The Miami Heat are always apart of the conversation, but that’s because Pat Riley keeps them there. So, among ‘tankers’, how is he not a top 5 executive?
The Miami Heat are a team that are known for outworking and outhustling their competition. They are almost always prepared to outwork their opponents, ready to grind them into submission by simply putting forth more effort than anyone else.
It may not always be pretty, but the Miami Heat will never quit, they will never “tank” a game. That mentality is one that trickles from the top of the organization down.
When you look at Coach Erik Spoelstra, the guy at the head of the next level up from the players, he exhibits this same mentality. When asked about a particular deficiency or something that should hinder the Miami Heat from accomplishing their ultimate goal, one of his go-to responses (and one of my personal favorites, might I add) is “we have enough”.
An envious demeanor and amount of confidence to have by anyone, that isn’t by chance or random phenomenon that he feels that way though. That is an attitude and perspective that has been ingrained in him by the man that his boss, Pat Riley.
That brings us here though, to the very top of that food chain in Riles. That attitude drips from him like pool water on a hot summer day as well.
In an NBA world where tanking has run rapid, meaning that teams bottom out to get better or one where analytics have completely taken over the minds of executives, meaning a place where numbers suddenly and amazingly mean more than what you can see with your eyes, Riley is a throwback and a godsend to Miami Heat fans.
He doesn’t believe in tanking. He is always trying to win and although he may be planning ahead, meaning he may be measured or deliberate in the moves he makes, he is never in the business of tanking.
That is the most part of what makes the above tweet so disturbing. From The Ringer, the tweet names who they consider to be the top five NBA executives.
Miami Heat chief personnel decision-maker, Pat Riley, is an all-time great. How is he not considered a top-five current executive then?
Noticeably missing from this list, the Miami Heat’s Pat Riley. Let’s go down the list one by one, shall we?
Danny Ainge isn’t awful, although he’s only won one title in the span of time since he was hired in 2003. In that same time frame, Riley is responsible for three Miami Heat titles.
What is Lawrence Frank’s claim to fame? That he landed Kawhi Leonard and then Paul George?
That doesn’t count as they were bound to team up somewhere and they wanted to do it in their hometown area of Los Angeles. If anything, Los Angeles Clippers head coach Doc Rivers has more to do with them wanting to come but it’s a moot point because the biggest reason has nothing to do with Rivers or Frank. Frank didn’t do that, the fact that L.A. is home did that.
Sam Presti, my oh my. Yes, Presti did build the Oklahoma City Thunder that would challenge the Miami Heat for a title in the Big 3 era, but then again, he also traded James Harden to keep Serge Ibaka. Really?
While Ibaka is and was a very good player, Harden blossomed into a great player and you have to blame Presti there. Also, how hard could it have been when you had KD in place?
Unlike taking Dwyane Wade for example, the greatest Miami Heat player ever, taking Kevin number two overall was a no-brainer. Heck, taking him as the top pick was a no-brainer to everyone except Portland, who was probably trying to find some sick form of validation in taking Greg Oden after committing the same fatal flaw in the 1980s with Sam Bowie and Michael Jordan.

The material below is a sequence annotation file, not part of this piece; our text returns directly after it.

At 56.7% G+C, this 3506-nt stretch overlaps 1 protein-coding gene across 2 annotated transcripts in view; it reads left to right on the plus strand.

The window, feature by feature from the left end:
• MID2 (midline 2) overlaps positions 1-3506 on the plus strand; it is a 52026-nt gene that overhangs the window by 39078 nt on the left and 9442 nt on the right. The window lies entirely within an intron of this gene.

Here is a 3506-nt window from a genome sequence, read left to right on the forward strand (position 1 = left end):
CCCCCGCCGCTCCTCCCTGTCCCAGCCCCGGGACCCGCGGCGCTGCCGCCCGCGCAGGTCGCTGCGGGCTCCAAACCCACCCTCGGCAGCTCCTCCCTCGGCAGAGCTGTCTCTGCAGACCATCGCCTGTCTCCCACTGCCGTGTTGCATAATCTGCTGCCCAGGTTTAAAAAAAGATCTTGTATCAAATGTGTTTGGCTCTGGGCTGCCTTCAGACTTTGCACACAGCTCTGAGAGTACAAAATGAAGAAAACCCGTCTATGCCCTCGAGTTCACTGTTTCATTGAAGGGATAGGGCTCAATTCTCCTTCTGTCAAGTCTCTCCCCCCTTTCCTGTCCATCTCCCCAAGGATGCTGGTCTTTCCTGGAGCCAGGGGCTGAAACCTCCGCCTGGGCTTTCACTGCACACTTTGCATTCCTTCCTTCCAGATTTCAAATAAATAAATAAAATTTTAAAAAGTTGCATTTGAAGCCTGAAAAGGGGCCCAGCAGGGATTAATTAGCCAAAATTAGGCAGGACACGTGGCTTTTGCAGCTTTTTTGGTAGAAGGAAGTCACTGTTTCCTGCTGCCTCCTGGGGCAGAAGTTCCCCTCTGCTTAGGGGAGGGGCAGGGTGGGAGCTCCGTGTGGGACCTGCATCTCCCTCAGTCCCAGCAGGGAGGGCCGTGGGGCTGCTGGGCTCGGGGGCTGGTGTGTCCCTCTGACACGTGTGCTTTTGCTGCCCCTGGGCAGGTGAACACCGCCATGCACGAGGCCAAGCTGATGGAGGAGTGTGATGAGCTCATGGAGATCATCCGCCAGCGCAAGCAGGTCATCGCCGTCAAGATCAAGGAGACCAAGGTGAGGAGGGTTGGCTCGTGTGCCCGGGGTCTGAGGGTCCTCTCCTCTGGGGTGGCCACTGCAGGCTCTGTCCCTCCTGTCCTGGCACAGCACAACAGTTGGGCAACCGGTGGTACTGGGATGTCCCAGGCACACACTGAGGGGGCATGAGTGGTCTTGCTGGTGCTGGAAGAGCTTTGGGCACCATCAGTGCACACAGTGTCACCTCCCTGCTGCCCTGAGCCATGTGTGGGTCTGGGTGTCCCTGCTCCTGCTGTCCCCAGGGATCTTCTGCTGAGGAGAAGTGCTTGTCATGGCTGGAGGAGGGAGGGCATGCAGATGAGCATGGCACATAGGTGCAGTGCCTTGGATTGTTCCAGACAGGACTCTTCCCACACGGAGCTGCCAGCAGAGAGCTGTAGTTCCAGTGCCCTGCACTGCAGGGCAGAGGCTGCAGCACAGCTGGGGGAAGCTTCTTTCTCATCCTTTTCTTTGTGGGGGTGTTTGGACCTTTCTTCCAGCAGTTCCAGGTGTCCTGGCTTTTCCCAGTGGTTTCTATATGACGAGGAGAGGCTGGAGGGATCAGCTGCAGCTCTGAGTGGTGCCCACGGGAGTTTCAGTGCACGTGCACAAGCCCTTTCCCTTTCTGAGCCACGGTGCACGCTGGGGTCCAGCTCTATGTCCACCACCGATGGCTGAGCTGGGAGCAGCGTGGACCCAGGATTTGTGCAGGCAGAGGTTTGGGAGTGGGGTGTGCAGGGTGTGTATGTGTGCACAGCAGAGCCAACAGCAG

Either way you look at it, what has the titleless Presti done to get here? Yes, Chris Paul is having a resurgent year along with resurgent Oklahoma City Thunder, but are we going to pray to the alter of Sam Presti simply for getting something back for two players who wanted nothing more than to have nothing to do with him, his team, and his decision making? I’m not.
Daryl Morey, ah, what do I say? Morey is a bean counter if I ever did see one.
He hasn’t proven a thing yet, besides that he can count and use all sorts of fancy numeric calculations to build a team. The kicker is this though, he hasn’t shown that those numeric calculations can build a champion.
How is he on this list? That’s a serious question because I can’t figure it out.
Making transactions, in general, does not a great executive make, making the ones that win titles is what does that. Morey hasn’t proven to be that guy yet.
Masai Ujiri deserves to be on this list, hands down. In a few short years, he made the tough decision to trade one of his franchise’s most revered players in DeMar DeRozan, while taking the chance on a rental in Kawhi Leonard in hopes of winning a title.
He gambled big! But he won and that’s all that matters. While he isn’t a better executive than Pat Riley, he does deserve to be on this list and there really isn’t a ton of bad that can be said about him here.
Look, as far as Ainge and Ujiri go, I can see why they are here although they aren’t better than Riles. I can’t, for the life of me, understand the others though, as they are simply benefactors of circumstance.
Furthermore and with the things we’ve laid out, how is Pat Riley not on this list? He keeps the Miami Heat consistently relevant and in contention for the most part, he consistently pulls rabbits out of his hat (see acquiring Jimmy Butler without the cap space to do it), and he does it all without tanking?
Again, how is he not on this list? I don’t know, but the folks over at The Ringer are really diving off the deep end with this one. Luckily, we here at AUCH and Miami Heat fans everywhere, know how to spot nonsense when we see it.